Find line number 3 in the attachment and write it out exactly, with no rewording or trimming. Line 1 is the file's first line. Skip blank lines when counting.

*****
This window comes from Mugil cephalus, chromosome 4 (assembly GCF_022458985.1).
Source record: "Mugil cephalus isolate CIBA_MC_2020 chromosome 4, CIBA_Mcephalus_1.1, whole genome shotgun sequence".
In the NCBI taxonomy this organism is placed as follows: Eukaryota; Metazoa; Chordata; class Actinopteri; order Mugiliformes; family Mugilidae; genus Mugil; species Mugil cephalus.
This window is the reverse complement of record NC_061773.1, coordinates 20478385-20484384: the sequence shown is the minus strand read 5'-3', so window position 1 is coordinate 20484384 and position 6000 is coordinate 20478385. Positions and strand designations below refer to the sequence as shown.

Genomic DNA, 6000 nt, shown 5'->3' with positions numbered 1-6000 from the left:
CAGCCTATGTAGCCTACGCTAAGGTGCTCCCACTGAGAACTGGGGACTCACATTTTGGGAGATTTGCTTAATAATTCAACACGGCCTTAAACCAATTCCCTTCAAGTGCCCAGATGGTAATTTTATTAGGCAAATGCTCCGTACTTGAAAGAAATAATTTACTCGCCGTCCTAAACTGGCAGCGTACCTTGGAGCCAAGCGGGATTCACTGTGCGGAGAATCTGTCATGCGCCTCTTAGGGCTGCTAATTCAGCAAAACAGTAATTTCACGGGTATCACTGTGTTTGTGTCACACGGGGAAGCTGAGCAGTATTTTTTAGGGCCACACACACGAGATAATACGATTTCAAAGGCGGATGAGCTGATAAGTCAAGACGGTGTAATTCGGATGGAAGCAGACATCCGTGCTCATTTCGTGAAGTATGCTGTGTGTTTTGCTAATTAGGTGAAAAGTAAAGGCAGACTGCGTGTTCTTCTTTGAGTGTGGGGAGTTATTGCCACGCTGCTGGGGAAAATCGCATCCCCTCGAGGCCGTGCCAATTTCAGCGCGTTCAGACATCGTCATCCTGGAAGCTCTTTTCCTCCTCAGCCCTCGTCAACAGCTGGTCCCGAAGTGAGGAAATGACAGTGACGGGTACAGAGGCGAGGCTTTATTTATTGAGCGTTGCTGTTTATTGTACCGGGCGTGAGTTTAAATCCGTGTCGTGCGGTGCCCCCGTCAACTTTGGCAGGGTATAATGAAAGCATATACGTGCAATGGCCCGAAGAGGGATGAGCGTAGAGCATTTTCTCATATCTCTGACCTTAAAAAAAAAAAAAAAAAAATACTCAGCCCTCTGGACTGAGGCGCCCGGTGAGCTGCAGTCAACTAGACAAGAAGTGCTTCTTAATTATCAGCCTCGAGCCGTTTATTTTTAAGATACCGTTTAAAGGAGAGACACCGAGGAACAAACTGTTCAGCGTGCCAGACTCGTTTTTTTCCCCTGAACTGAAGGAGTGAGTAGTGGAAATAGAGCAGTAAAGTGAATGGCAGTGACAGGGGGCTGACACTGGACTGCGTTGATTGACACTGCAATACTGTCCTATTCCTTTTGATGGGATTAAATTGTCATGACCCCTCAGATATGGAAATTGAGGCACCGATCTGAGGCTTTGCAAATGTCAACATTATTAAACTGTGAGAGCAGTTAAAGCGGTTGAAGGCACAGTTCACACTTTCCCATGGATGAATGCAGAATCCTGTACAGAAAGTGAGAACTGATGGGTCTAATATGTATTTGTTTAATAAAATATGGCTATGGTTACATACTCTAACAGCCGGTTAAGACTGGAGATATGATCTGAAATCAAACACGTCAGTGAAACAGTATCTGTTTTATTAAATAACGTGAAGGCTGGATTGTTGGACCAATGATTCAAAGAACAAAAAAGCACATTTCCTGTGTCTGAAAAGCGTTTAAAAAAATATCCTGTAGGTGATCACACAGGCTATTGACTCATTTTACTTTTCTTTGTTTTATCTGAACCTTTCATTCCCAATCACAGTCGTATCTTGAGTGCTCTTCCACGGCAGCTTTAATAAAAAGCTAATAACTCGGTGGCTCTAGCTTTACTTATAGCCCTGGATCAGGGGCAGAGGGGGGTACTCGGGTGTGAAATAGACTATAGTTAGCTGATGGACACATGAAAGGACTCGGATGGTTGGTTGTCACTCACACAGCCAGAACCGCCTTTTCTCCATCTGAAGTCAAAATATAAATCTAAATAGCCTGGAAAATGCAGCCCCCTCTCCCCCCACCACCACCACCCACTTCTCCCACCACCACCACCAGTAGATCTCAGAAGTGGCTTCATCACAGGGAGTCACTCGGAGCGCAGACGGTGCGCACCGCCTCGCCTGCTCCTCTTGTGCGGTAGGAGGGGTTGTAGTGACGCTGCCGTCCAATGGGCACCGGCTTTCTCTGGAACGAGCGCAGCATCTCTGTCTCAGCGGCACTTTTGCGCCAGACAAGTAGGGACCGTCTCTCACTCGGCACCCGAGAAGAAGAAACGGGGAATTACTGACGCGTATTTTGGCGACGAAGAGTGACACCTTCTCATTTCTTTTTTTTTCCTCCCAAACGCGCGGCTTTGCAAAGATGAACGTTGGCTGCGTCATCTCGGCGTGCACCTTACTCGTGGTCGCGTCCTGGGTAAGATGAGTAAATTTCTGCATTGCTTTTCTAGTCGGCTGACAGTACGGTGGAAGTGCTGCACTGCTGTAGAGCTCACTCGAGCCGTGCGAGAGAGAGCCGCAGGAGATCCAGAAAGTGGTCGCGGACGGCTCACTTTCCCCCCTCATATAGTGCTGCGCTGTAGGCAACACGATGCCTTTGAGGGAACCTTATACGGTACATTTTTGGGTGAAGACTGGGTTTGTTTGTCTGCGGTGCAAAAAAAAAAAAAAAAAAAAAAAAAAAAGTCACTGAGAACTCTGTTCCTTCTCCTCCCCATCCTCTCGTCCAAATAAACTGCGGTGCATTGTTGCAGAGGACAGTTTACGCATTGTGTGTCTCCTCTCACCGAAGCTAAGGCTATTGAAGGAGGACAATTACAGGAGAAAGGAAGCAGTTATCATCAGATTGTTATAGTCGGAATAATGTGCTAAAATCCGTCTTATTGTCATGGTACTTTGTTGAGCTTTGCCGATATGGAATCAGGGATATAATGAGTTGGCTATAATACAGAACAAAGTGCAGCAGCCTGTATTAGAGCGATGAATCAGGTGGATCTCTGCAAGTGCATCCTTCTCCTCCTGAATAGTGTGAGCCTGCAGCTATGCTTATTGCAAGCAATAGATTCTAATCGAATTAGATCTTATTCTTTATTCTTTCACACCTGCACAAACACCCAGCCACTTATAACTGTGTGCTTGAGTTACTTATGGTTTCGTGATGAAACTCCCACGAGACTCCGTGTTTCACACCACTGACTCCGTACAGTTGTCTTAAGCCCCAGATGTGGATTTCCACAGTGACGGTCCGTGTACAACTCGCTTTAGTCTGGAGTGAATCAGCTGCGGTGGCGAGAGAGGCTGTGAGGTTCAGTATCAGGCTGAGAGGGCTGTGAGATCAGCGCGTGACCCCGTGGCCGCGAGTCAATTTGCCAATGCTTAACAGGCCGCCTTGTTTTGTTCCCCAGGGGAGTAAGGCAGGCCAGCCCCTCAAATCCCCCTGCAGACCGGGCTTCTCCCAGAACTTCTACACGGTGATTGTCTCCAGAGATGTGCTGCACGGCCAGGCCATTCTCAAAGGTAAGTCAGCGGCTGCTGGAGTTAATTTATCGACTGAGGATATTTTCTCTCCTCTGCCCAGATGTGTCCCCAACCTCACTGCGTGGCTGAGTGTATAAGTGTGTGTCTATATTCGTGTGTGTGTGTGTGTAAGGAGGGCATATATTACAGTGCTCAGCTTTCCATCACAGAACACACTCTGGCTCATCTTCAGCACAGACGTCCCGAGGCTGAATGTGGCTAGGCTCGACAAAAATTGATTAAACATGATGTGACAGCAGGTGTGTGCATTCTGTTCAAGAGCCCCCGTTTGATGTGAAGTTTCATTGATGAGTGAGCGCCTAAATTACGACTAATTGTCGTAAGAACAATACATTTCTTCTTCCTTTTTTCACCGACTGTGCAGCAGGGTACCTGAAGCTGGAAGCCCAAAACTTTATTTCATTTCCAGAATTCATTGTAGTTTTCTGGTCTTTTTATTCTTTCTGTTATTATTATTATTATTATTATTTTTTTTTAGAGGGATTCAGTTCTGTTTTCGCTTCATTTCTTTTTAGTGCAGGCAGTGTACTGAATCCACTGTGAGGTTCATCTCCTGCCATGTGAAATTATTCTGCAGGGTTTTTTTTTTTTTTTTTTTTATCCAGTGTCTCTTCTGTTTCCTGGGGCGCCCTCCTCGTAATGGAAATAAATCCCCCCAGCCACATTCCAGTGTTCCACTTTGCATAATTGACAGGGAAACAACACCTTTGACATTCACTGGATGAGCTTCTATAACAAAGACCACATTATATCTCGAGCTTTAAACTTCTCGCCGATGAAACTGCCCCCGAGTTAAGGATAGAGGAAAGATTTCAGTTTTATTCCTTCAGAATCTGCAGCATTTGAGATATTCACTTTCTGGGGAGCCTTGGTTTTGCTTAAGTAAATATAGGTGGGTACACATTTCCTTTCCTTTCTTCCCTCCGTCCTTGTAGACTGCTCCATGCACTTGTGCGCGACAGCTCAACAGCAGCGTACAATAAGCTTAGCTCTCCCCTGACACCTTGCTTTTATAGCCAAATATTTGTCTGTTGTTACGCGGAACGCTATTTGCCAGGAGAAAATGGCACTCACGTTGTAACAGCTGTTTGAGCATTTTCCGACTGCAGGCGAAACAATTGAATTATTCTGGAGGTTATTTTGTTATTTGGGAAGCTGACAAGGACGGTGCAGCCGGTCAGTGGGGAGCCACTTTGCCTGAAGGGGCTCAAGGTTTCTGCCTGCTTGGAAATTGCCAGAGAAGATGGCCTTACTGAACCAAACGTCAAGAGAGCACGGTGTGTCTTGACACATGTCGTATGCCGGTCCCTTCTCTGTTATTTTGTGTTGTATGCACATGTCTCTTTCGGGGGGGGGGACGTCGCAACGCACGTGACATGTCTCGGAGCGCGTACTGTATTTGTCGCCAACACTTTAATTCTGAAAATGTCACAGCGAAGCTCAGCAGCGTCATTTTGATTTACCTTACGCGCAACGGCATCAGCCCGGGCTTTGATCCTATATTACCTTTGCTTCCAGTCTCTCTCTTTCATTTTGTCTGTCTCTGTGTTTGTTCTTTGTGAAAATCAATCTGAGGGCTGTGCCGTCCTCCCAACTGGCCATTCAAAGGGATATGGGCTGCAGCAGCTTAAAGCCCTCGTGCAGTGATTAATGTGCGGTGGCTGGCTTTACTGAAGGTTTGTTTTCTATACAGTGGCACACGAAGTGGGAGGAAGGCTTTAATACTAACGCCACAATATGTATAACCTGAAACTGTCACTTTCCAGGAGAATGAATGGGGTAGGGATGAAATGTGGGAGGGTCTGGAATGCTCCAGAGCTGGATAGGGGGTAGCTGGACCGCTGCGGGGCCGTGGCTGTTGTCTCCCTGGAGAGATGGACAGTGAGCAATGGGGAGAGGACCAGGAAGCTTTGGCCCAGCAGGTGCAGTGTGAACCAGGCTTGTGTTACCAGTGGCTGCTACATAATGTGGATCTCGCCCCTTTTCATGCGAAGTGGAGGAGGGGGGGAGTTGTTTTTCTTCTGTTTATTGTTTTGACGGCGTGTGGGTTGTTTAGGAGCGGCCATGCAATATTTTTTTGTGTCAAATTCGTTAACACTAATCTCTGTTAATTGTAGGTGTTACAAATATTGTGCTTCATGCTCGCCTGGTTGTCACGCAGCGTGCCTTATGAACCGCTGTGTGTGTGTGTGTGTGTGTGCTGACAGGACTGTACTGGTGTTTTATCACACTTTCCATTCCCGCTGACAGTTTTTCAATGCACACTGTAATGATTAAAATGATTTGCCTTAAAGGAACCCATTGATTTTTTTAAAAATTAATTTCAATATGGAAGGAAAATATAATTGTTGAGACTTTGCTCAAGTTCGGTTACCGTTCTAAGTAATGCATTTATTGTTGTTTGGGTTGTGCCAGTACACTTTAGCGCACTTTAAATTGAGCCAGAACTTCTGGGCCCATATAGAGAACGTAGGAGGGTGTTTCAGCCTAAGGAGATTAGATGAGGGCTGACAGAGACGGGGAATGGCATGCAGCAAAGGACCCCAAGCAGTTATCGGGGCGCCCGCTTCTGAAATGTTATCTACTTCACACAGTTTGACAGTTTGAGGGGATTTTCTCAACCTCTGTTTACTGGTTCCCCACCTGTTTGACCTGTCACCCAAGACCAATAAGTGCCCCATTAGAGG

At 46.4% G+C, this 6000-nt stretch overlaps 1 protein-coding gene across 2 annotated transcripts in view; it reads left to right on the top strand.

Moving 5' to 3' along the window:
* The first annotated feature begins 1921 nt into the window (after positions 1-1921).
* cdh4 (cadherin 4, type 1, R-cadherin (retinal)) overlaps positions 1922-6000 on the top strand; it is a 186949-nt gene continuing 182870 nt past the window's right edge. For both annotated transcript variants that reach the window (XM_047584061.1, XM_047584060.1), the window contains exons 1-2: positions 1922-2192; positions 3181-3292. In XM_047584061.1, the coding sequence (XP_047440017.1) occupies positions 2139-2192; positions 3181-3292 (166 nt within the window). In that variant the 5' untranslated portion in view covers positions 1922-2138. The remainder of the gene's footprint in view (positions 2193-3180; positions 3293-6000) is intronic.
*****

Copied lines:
In the NCBI taxonomy this organism is placed as follows: Eukaryota; Metazoa; Chordata; class Actinopteri; order Mugiliformes; family Mugilidae; genus Mugil; species Mugil cephalus.